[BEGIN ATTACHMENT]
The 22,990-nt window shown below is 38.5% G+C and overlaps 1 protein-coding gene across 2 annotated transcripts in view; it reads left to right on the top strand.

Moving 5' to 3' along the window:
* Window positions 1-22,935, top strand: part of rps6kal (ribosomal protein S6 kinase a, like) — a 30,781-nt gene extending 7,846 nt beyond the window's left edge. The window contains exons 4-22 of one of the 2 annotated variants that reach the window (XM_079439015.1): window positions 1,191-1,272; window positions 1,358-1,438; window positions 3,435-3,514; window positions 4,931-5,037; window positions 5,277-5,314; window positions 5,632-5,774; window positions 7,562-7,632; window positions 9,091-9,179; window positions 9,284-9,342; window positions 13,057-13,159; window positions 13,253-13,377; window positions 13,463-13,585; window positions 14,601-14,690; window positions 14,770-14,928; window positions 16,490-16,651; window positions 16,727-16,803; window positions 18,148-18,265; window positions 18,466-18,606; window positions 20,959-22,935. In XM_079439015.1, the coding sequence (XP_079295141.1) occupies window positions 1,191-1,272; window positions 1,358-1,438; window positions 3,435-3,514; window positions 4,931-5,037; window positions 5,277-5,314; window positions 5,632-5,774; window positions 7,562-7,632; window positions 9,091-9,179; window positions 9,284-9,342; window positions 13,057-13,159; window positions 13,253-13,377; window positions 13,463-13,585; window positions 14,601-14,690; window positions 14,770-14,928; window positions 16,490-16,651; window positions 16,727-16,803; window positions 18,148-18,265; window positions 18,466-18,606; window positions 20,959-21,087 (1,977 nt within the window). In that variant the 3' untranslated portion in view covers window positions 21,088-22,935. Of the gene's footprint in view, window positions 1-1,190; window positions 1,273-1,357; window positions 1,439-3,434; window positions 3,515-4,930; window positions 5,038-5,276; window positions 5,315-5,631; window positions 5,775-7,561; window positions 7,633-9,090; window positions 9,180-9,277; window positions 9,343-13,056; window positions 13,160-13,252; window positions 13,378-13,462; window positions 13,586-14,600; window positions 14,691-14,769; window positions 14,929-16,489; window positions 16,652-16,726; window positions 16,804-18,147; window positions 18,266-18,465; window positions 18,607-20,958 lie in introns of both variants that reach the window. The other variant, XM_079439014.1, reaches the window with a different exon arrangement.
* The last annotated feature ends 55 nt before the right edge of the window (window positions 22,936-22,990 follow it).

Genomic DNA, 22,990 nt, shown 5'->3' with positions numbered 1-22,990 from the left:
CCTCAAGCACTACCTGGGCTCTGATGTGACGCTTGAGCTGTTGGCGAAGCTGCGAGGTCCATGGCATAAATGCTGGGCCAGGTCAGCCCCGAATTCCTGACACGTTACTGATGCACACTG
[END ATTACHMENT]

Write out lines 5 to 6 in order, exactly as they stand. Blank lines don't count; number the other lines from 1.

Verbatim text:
Genomic DNA, 22,990 nt, shown 5'->3' with positions numbered 1-22,990 from the left:
CCTCAAGCACTACCTGGGCTCTGATGTGACGCTTGAGCTGTTGGCGAAGCTGCGAGGTCCATGGCATAAATGCTGGGCCAGGTCAGCCCCGAATTCCTGACACGTTACTGATGCACACTG